A stagnating anti-Naxal policy

A stagnating anti-Naxal policy

A prime ministerial review of the Naxal situation, the second this year, was held on 14 July, and there has been a change in perception from the last meeting on 7 February. At that time, the home ministry was confident of meeting the security threat, with plans for a coordinated operation across Naxal-affected states called Operation Green Hunt. Since then, a series of attacks by the rebels has put security forces on the defensive. Dominance of the Naxals during this period is evident from the stark statistics: 97 extremists killed compared with 209 security personnel in the first six months of the year.

The derailment of the Jnaneswari Express on 28 May, which caused the loss of 148 lives, has led to disruption of rail services in the crucial Kharagpur corridor. The regularity with which the Naxals are enforcing bandhs in central India is also alarming. Reports of Naxal penetration in pockets of Gujarat, Punjab and Delhi denote dark times ahead.

Security forces, too, have seen some success, particularly in targeting the Naxal leadership—23 of 49 members of the Communist Party of India (Maoist) central committee are now either behind bars or have been eliminated, the latest being Cherukuri Rajkumar, or Azad. There are reports of a sharp division in the Naxal top leadership and indications of the emergence of rogue elements outside the control of the central authority, as Maoist sympathizer Varavara Rao recently admitted. Union home secretary G.K. Pillai has also claimed that government control has now been extended to over 4,000-5,000 sq. km earlier held by the Naxals. Some opening moves for talks with Naxals under Swami Agnivesh are under active consideration.

In light of the above, Prime Minister Manmohan Singh on Wednesday emphasized a state-specific approach and the need for unity in resolve and execution in dealing with Naxals. On the security side, provision of helicopters for logistical support, funds for new police stations and special police officers, and creation of a Unified Command with a retired major general on board have been deliberated. While these measures may add to the efficiency of current operations, there are sufficient indications of a long and bloody struggle ahead.

The salient shortcoming remains the present security strategy based on the clear, hold and develop model, which is troop-intensive and will take some years to show results. Moreover, norms of engagement by security forces and their present operational capability have possibly not been factored in. An assessment of Naxal capability shows that there is a differential in the level of threat in each state, with some areas critically affected, such as the Dandakaranya zone (or the knot between Chhattisgarh, Orissa and Maharashtra), southern districts of Jharkhand, and the Jangal Mahal area of West Bengal. These will require intensive engagement by well-trained security forces.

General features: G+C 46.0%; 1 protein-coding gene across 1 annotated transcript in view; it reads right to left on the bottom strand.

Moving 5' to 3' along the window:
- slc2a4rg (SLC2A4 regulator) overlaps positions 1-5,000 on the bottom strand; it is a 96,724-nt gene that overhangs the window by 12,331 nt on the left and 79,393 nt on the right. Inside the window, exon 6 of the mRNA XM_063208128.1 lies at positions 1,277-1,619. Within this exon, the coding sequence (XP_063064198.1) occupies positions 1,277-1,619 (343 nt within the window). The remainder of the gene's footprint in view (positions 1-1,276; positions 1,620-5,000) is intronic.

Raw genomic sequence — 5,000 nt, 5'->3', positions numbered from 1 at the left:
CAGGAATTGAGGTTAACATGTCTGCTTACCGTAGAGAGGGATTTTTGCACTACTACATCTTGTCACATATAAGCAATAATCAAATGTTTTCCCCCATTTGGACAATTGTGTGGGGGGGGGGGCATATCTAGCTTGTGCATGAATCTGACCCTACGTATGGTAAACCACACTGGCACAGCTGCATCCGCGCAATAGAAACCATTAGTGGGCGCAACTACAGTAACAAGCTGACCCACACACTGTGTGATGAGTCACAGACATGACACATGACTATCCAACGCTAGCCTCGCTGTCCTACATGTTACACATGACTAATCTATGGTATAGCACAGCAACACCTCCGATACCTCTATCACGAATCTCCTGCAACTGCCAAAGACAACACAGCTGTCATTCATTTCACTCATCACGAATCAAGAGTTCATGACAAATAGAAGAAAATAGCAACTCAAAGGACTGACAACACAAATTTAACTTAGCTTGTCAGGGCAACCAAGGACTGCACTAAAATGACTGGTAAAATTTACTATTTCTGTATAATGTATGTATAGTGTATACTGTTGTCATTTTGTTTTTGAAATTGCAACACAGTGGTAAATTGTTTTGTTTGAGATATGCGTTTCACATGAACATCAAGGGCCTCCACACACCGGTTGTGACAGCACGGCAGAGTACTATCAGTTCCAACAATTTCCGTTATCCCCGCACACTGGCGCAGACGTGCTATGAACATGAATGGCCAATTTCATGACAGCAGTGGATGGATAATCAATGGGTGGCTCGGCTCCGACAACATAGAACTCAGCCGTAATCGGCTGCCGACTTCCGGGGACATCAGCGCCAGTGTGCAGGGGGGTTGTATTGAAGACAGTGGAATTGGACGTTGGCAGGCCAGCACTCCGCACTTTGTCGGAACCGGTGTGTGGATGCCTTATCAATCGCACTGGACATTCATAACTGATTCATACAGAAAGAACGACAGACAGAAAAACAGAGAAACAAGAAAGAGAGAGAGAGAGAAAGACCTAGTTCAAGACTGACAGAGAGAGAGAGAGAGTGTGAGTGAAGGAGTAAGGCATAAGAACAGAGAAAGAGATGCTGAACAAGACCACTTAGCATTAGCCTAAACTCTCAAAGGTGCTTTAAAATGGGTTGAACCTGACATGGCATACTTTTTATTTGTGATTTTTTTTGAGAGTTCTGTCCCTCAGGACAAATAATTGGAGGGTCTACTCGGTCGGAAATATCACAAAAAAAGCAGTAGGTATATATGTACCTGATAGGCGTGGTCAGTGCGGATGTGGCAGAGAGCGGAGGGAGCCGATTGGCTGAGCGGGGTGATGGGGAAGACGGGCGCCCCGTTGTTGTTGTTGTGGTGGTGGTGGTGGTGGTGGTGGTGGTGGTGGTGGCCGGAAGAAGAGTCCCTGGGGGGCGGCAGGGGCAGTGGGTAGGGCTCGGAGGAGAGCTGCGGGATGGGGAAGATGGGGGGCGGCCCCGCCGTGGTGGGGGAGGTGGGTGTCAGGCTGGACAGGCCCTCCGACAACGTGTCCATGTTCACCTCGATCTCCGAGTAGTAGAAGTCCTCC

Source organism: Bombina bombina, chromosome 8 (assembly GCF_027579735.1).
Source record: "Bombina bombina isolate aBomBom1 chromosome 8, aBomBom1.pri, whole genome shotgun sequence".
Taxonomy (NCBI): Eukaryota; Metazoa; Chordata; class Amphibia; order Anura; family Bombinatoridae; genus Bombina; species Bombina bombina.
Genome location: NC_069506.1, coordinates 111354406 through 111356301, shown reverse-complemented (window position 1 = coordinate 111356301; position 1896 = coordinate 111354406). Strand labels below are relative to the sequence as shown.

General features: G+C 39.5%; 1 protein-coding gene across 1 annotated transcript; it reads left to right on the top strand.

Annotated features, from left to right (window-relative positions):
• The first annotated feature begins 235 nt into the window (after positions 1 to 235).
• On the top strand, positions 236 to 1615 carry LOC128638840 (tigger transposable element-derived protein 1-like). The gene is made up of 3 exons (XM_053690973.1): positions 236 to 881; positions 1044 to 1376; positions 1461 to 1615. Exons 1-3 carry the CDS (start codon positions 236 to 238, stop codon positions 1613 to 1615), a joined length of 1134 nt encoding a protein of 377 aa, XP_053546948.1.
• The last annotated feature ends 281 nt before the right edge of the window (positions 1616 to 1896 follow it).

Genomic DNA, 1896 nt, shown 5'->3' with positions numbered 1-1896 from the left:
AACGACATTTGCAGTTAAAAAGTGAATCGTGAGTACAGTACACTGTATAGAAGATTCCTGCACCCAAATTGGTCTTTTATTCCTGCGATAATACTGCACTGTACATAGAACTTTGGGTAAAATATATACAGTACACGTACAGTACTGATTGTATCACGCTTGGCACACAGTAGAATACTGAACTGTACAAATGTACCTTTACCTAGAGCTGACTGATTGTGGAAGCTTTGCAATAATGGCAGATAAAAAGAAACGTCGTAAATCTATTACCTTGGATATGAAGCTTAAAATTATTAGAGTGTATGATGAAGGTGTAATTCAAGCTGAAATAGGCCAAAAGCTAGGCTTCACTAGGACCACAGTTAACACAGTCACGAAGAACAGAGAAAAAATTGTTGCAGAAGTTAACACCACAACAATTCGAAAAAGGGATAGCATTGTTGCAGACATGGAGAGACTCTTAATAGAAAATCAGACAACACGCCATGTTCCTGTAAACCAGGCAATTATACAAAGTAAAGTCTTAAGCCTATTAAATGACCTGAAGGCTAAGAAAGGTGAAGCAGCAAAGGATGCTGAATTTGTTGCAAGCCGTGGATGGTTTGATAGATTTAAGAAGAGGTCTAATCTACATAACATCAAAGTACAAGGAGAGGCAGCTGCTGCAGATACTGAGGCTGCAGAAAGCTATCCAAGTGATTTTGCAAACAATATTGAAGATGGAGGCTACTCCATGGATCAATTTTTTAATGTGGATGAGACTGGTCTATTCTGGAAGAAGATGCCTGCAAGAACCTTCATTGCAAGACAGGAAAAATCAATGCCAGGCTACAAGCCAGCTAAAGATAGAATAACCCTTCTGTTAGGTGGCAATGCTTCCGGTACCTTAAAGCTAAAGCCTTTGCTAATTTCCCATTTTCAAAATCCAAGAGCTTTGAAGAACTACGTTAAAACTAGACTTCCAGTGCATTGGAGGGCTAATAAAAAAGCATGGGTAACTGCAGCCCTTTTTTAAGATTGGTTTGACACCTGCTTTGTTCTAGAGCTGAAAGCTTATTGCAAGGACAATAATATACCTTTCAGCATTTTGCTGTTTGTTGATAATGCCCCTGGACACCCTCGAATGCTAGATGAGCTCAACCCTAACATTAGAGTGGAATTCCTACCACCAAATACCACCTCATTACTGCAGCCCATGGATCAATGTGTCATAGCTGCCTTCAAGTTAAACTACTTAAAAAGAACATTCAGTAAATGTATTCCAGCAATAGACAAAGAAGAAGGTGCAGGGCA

There are varying degrees of Naxal influence in other districts for which an armed police response could be adequate, while some areas would require intelligence-based proactive policing. International norms suggest 13-20 security personnel per 1,000 people or three to eight personnel per sq. km for critically affected districts, and around 220 personnel per 100,000 people in other areas, which is also the United Nations standard.

Going by this matrix, the police requirement for Naxal-affected areas in Chhattisgarh and Jharkhand will exceed 200,000 and 130,000, respectively, while availability is limited to around 60,000 and 50,000, including central paramilitary forces. The large differential means continued Naxal domination of these areas till force levels are increased. Current capacity, including assistance from the army, is for training 10,000-12,000 personnel for anti-Naxal operations per year. What, then, is the alternative?

It is interesting to look at the Andhra Pradesh counter-Naxal model here. The state has been able to bring down its overall personnel losses to around 40 in 2009 and only around 10 this year. The model espouses a “whole of system" approach, with political will supplemented by local police capacity building. Adopting a mix of counter-insurgency and counterterrorism, the intelligence network has been extended along with development of roads, schools and government offices. The local police led the way with build-up in numbers as well as mobility, communications, and arms and equipment, thereby expanding strike and coordination capability. While Greyhounds, a special anti-Naxal police force, has come into the limelight, it does not comprise an exclusive elite—simply well-trained constables on deputation for two to three years, which in turn contributes to capacity building at the local level. All police officers are trained in anti-Naxal operations and a posting in Naxal-affected areas is compulsory before an officer can be appointed superintendent of a district. Policing is supplemented by a viable surrender and rehabilitation scheme, which has induced a number of hardcore Naxals to give up the fight in the past few years.

While much was expected from Wednesday’s prime ministerial review, what was seen was a reinforcement of the current strategy that has failed to yield results. The Andhra model provides a viable alternative that could have been suggested for adoption by states based on local conditions. Hopefully, the proposed Unified Command in states will come up with such alternatives at a time when the socio-economic costs of left-wing extremism are affecting India’s global image and harming its business and investment environment.

Rahul K Bhonsle is editor of South Asia Security Trends.

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